- new init, boot packages, shoelace
lib:
	- ??
commands:
	- zillions of programs

  I would like to suggest to those that built a patch set, to try and
collect as much as possible info on portability, interference with other
major patch sets, reliance on other major patch sets, and include this
info with their patch sets. It would greatly help if an enthausiastic
ST owner, having found a nice feature for his system, would not be
(unpleasantly) surprised by the fact that the patch is only for PCs.
Or vice versa of course.

Greetings, Bert
---
#include <std/disclaimer>

  Bert Laverman,  Dept. of Computing Science, Groningen University
  Friendly mail to: laverman@cs.rug.nl      The rest to: /dev/null



-- 
#include <std/disclaimer>

  Bert Laverman,  Dept. of Computing Science, Groningen University
  Friendly mail to: laverman@cs.rug.nl      The rest to: /dev/null

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*** EOOH ***
From: kentd@FtCollins.NCR.com (Kent Dalton)
Newsgroups: comp.os.minix
Subject: Re: Unhappy campers
Date: 5 Feb 92 09:23:56 GMT
Organization: NCR Microelectronics, Ft. Collins, CO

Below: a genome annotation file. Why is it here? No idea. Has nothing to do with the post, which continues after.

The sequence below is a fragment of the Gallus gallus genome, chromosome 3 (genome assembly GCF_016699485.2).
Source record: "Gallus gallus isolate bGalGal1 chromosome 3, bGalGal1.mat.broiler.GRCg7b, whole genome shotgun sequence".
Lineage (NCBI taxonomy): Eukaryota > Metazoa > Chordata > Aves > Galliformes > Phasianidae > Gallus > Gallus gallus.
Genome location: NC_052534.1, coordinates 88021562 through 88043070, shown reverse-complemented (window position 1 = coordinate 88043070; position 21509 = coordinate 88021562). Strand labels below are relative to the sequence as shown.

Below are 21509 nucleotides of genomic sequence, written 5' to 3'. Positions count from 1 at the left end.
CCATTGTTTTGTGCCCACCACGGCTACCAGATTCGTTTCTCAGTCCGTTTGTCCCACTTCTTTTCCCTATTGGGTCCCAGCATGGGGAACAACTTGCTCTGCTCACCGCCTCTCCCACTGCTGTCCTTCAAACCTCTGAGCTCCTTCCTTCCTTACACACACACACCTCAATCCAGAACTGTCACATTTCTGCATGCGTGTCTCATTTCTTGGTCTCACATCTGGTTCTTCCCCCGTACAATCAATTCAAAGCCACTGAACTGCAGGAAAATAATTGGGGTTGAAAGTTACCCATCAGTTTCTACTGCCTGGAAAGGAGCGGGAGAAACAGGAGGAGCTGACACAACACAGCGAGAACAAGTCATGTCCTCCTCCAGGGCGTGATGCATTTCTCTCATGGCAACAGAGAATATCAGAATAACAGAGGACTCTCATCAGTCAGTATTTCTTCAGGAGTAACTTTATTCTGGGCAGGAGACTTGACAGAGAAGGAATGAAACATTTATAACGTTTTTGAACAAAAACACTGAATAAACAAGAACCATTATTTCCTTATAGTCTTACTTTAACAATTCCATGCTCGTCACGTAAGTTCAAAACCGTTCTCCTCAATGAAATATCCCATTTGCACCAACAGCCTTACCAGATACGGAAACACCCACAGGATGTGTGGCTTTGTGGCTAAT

In-reply-to: ast@cs.vu.nl's message of 3 Feb 92 22:46:40 GMT

>>>>> On 3 Feb 92 22:46:40 GMT, ast@cs.vu.nl (Andrew "Dice" Tanenbaum) said:

Andy> As an aside, for those folks who don't read news headers, Linus is
Andy> in Finland and I am in The Netherlands.  Are we reaching a
Andy> situation where another critical industry, free software, that had
Andy> been totally dominated by the U.S.  is being taken over by the
Andy> foreign competition?

I prefer to think of it as indicative of the fact that the U.S. is still
the pioneer when it comes to new ideas and technologies. The rest of
the world just follows along, trying to refine and capitalize upon our
new developments. :^)

Andy> Will we soon see President Bush coming to Europe with Richard
Andy> Stallman and Rick Rashid in tow, demanding that Europe import more
Andy> American free software?

Be glad software isn't as important as oil. ;^)



--
/**************************************************************************/
/* Kent Dalton                   * EMail: Kent.Dalton@FtCollinsCO.NCR.COM */
/* NCR Microelectronics          *   CIS: 72320,3306                      */
/* 2001 Danfield Ct. MS470A      *                                        */
/* Fort Collins, Colorado 80525  * (303) 223-5100 X-319                   */
/**************************************************************************/
I've got an IDEA!!  Why don't I STARE at you so HARD,
 you forget your SOCIAL SECURITY NUMBER!!

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From: nao@sala.sony.co.jp (HAMADA Naoki)
Newsgroups: comp.os.minix
Subject: Re: Unhappy campers
Date: 6 Feb 92 12:08:51 GMT
Reply-To: nao@sala.sony.co.jp
Organization: Science Art Laboratory, Tokyo, Japan.
In-Reply-To: ast@cs.vu.nl's message of 3 Feb 92 22:46:40 GMT
Nntp-Posting-Host: skyline

Greetings!

In article <12667@star.cs.vu.nl> ast@cs.vu.nl (Andy Tanenbaum) writes: